John Harrison Geotag inviting you to the Lincolnshire Mega 2021
One of a set of 4 Geotags inviting you to the Lincolnshire Mega 2021
The tags have our mega logo on the front and one of 4 famous Lincolnshire historical figures on the reverse.
John Harrison (3 April 1693 – 24 March 1776) was a self-educated English carpenter and clockmaker who invented the marine chronometer, a long-sought-after device for solving the problem of calculating longitude while at sea. During the mid-1720s he designed a series of remarkable precision longcase clocks. These clocks achieved an accuracy of one second in a month, far better than any clocks of the time.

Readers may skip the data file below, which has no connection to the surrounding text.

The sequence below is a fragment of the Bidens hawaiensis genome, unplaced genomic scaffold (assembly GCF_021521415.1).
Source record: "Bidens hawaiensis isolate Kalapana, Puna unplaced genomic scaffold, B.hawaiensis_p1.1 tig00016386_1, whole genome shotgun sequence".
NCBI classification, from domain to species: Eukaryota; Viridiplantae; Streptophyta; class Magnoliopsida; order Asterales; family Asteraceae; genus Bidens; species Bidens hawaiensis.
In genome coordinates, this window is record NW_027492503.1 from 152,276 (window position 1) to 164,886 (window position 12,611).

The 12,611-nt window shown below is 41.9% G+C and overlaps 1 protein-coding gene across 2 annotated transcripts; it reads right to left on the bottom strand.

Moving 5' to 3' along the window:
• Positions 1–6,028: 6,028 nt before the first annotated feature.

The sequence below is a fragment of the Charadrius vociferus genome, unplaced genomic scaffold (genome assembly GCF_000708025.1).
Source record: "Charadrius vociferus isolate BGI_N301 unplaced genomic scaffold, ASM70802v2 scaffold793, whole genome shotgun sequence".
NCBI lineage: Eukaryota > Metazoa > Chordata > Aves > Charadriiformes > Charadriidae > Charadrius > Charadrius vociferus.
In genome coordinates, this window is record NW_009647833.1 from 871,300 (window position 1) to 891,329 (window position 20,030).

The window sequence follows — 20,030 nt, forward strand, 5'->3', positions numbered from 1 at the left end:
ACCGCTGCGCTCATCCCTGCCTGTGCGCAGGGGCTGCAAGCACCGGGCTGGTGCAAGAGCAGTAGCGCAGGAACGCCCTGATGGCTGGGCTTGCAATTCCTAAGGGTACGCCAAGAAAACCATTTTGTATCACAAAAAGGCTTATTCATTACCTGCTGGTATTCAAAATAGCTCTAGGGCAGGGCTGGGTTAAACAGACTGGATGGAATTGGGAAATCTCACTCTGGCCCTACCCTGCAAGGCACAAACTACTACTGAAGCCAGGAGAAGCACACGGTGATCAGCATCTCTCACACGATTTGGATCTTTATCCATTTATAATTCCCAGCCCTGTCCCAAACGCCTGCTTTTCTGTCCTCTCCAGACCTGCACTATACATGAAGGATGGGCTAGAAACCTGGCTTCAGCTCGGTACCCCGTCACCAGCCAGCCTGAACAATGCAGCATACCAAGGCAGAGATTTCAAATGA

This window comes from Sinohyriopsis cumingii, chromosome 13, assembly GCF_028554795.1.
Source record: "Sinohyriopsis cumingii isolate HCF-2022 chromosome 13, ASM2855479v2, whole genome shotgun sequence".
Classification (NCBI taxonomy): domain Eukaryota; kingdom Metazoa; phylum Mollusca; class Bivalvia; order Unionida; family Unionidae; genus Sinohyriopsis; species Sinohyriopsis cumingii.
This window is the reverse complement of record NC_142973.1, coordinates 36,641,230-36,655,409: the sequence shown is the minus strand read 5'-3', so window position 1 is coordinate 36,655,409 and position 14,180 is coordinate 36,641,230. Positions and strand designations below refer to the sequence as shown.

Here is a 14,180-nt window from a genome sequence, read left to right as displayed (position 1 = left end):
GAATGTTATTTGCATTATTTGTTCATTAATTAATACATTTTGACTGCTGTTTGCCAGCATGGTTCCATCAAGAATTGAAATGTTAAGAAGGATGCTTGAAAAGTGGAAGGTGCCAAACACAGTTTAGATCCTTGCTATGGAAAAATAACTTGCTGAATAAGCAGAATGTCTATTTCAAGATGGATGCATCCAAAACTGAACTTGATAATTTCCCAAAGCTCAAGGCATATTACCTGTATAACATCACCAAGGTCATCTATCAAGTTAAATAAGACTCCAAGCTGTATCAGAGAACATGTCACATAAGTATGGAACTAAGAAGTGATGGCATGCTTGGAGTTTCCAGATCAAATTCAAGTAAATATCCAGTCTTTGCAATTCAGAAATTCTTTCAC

Harrison’s solution revolutionised navigation and greatly increased the safety of long-distance sea travel. The problem he solved was considered so important following the Scilly naval disaster of 1707 that the British Parliament offered financial rewards of up to £20,000 (equivalent to £3.17 million in 2020) under the 1714 Longitude Act.
In 1730, Harrison presented his first design, and worked over many years on improved designs, making several advances in time-keeping technology, finally turning to what were called sea watches. In order to solve the problem of Longitude, Harrison aimed to devise a portable clock which kept time to within three seconds a day. This would make it far more accurate than even the best watches of the time. Harrison gained support from the Longitude Board in building and testing his designs. Toward the end of his life, he received recognition and a reward from Parliament.
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